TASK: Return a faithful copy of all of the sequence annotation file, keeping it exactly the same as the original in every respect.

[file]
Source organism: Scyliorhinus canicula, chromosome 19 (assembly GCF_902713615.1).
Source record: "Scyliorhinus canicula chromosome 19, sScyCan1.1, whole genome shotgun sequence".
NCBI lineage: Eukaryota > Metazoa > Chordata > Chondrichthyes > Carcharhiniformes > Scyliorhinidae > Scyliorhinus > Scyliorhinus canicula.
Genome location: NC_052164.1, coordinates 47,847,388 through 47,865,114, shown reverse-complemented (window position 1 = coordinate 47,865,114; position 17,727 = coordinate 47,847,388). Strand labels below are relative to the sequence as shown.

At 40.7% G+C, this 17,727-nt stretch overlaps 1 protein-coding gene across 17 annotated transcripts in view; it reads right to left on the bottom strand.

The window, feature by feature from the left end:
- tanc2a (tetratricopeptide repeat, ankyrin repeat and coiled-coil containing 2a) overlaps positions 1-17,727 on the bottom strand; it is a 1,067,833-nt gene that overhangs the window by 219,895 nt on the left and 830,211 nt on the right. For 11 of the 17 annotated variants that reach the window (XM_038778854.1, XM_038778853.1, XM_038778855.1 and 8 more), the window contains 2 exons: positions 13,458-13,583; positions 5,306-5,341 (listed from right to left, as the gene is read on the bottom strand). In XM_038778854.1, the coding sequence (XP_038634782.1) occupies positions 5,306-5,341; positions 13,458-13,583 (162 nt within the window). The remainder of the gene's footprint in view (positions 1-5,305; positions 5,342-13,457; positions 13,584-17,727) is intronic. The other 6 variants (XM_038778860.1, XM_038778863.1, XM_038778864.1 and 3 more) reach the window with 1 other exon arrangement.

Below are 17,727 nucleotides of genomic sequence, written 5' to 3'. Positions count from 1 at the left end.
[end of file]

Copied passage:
Source organism: Scyliorhinus canicula, chromosome 19 (assembly GCF_902713615.1).
Source record: "Scyliorhinus canicula chromosome 19, sScyCan1.1, whole genome shotgun sequence".
NCBI lineage: Eukaryota > Metazoa > Chordata > Chondrichthyes > Carcharhiniformes > Scyliorhinidae > Scyliorhinus > Scyliorhinus canicula.
Genome location: NC_052164.1, coordinates 47,847,388 through 47,865,114, shown reverse-complemented (window position 1 = coordinate 47,865,114; position 17,727 = coordinate 47,847,388). Strand labels below are relative to the sequence as shown.

At 40.7% G+C, this 17,727-nt stretch overlaps 1 protein-coding gene across 17 annotated transcripts in view; it reads right to left on the bottom strand.

The window, feature by feature from the left end:
- tanc2a (tetratricopeptide repeat, ankyrin repeat and coiled-coil containing 2a) overlaps positions 1-17,727 on the bottom strand; it is a 1,067,833-nt gene that overhangs the window by 219,895 nt on the left and 830,211 nt on the right. For 11 of the 17 annotated variants that reach the window (XM_038778854.1, XM_038778853.1, XM_038778855.1 and 8 more), the window contains 2 exons: positions 13,458-13,583; positions 5,306-5,341 (listed from right to left, as the gene is read on the bottom strand). In XM_038778854.1, the coding sequence (XP_038634782.1) occupies positions 5,306-5,341; positions 13,458-13,583 (162 nt within the window). The remainder of the gene's footprint in view (positions 1-5,305; positions 5,342-13,457; positions 13,584-17,727) is intronic. The other 6 variants (XM_038778860.1, XM_038778863.1, XM_038778864.1 and 3 more) reach the window with 1 other exon arrangement.

Below are 17,727 nucleotides of genomic sequence, written 5' to 3'. Positions count from 1 at the left end.